According to a July 2014 United Nations report, the percentage of the world’s population that live in urban areas is expected to increase from 54 percent today to 66 percent by 2050. “Projections show that urbanization combined with the overall growth of the world’s population could add another 2.5 billion people to urban populations by 2050, with close to 90 percent of the increase concentrated in Asia and Africa,” the report said.
“The world’s urban population is expected to surpass six billion by 2045,” the 2014 revision of the ‘World Urbanization Prospects’ by the UN DESA’s Population Division said, with the largest urban growth taking place in India, China and Nigeria. Among the numerous challenges in meeting the needs of growing urban populations, the report cited transportation and infrastructure.
When asked to explain how self-driving shuttles would work, Pavone explained that it would be akin to Uber, the transportation network which uses private vehicles, in that you would request a shuttle by using an app, and it would tell you “how long you will be waiting, how long would your trip be, and when you will be arriving.”
It would also provide flexibility, Pavone said, and allow you to redirect it to a different location than you originally requested in the middle of the trip.
“So the idea is to provide a service that is as flexible as possible,” he said. The objective is to “design an approach that is aimed at maximizing the mobility experience of the user rather than maximizing the profit of a company.
“So we really try to understand what is the best possible service that we can provide” with a certain number of vehicles versus what a company would do which is optimizing the number of vehicles, Pavone said.
“Essentially optimizing social welfare and optimizing profits are not always aligned. For example, transportation is a case in point,” he said.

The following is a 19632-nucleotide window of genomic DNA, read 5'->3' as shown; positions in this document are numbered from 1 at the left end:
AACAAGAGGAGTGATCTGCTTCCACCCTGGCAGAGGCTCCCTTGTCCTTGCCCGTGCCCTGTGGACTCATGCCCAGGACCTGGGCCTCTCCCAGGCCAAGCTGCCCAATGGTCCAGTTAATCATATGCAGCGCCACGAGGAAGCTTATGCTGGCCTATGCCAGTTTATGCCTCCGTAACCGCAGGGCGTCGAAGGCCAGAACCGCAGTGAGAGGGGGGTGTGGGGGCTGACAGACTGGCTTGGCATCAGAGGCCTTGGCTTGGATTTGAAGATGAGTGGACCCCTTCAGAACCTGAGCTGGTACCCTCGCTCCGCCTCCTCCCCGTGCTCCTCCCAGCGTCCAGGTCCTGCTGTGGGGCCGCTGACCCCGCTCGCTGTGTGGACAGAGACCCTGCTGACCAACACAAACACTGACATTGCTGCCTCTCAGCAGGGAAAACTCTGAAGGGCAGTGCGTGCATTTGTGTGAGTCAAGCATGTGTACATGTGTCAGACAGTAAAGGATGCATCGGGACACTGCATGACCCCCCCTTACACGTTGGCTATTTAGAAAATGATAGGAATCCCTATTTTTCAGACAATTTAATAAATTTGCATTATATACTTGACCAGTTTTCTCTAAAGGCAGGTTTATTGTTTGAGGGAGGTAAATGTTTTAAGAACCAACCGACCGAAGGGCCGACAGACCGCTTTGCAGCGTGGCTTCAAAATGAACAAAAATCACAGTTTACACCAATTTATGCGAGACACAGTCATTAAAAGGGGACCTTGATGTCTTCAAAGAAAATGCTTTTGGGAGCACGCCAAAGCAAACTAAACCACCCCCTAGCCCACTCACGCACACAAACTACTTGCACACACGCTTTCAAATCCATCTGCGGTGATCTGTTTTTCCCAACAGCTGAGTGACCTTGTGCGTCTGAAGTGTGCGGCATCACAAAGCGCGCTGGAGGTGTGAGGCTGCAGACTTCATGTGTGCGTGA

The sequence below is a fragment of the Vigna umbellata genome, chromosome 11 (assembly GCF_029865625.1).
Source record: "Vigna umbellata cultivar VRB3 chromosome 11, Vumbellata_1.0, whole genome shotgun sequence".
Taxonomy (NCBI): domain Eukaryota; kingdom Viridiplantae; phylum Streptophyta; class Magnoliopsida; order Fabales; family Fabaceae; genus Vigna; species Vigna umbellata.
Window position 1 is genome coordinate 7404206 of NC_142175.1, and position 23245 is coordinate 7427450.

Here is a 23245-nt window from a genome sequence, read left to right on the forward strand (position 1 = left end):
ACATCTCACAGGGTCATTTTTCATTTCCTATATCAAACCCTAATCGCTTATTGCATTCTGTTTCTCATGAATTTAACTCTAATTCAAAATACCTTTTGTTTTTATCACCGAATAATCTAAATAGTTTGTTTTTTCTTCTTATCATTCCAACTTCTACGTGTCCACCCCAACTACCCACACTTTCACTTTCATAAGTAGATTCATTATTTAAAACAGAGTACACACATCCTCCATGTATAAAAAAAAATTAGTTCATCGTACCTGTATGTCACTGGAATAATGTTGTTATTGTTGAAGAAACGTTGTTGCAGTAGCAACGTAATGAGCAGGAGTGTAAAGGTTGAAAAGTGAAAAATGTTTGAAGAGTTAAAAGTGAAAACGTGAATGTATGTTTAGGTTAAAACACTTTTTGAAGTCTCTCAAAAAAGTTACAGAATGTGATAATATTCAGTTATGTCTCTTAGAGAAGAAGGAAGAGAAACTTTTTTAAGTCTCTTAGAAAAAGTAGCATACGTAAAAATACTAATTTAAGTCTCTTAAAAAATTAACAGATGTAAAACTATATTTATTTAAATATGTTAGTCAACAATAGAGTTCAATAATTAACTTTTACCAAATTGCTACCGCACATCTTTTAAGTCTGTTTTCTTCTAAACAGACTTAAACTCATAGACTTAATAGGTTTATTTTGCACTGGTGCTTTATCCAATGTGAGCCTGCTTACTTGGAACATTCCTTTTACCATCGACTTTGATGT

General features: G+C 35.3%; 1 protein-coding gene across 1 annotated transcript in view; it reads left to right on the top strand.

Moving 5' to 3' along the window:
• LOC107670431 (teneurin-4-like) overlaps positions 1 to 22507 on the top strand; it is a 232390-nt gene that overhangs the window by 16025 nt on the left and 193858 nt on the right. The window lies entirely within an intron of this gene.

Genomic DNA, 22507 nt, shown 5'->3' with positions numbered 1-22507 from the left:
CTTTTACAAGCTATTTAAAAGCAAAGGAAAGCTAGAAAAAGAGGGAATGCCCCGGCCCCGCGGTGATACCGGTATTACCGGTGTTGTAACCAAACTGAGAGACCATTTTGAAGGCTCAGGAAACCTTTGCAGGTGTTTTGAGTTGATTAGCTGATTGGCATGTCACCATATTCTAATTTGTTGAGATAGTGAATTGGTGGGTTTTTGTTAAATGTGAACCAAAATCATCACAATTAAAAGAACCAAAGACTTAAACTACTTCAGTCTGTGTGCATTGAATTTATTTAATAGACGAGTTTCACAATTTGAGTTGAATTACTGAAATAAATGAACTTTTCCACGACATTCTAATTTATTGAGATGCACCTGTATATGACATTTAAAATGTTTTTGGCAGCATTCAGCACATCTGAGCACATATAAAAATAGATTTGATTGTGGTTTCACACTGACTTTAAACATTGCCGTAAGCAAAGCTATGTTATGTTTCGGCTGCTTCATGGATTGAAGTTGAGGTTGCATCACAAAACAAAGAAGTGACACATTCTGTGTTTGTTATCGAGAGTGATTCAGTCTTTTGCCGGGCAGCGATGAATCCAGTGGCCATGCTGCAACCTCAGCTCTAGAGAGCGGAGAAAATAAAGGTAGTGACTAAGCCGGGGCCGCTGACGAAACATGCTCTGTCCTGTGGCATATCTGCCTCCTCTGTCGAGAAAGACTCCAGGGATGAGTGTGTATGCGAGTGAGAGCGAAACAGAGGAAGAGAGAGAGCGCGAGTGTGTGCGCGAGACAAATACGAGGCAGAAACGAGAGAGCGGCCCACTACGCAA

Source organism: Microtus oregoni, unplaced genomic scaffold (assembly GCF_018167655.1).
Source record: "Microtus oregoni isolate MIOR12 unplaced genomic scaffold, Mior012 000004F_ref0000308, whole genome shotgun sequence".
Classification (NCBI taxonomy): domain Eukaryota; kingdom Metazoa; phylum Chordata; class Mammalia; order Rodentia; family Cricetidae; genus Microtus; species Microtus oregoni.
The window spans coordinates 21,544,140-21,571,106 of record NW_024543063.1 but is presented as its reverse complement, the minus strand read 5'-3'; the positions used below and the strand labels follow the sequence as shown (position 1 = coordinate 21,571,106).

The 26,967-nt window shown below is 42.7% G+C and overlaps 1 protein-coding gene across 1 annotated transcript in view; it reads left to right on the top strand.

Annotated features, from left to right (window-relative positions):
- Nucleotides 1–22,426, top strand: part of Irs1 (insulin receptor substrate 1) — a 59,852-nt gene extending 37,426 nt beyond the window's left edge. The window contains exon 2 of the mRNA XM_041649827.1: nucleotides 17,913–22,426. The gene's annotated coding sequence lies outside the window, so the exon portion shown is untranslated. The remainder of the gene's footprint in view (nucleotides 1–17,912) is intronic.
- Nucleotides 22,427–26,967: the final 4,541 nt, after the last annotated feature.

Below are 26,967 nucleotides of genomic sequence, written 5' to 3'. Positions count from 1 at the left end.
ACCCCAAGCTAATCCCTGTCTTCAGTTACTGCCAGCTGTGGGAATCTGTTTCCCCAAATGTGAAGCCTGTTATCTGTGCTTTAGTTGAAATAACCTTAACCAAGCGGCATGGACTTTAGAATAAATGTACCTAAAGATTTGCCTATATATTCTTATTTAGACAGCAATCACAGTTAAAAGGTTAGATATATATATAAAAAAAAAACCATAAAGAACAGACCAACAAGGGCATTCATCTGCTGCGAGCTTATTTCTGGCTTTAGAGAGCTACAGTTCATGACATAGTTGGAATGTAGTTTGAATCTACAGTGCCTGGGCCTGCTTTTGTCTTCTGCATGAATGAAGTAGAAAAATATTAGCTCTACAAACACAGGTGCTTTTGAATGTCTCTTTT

Funding for the project started on Feb. 1, 2015 and expires on Jan. 31, 2020.
The U.S. Department of Transportation’s National Highway Traffic Safety Administration announced on Feb. 3, 2014 that it plans to move forward with plans to enable vehicle-to-vehicle (V2V) communication technology for light vehicles. The technology would allow vehicles to “talk” to each other “and ultimately avoid many crashes altogether by exchanging basic safety data, such as speed and position, ten times per second,” NHTSA said.
"Vehicle-to-vehicle technology represents the next generation of auto safety improvements, building on the life-saving achievements we've already seen with safety belts and air bags," said U.S. Transportation Secretary Anthony Foxx. "By helping drivers avoid crashes, this technology will play a key role in improving the way people get where they need to go while ensuring that the U.S. remains the leader in the global automotive industry."
In a policy statement released on May 30, 2013, NHTSA said automated vehicles will reduce fuel consumption, thus leading to a decrease in greenhouse gas emissions.
But as CNSNews.com previously reported, the downside to a government-mandated movement toward cars not controlled by the people riding in them is that such a transportation system would give the government at least the capability to exert increasing control over when, where, if--or for how much additional taxation--people are allowed to go places in individually owned vehicles. It could also give government the ability to track where people go and when.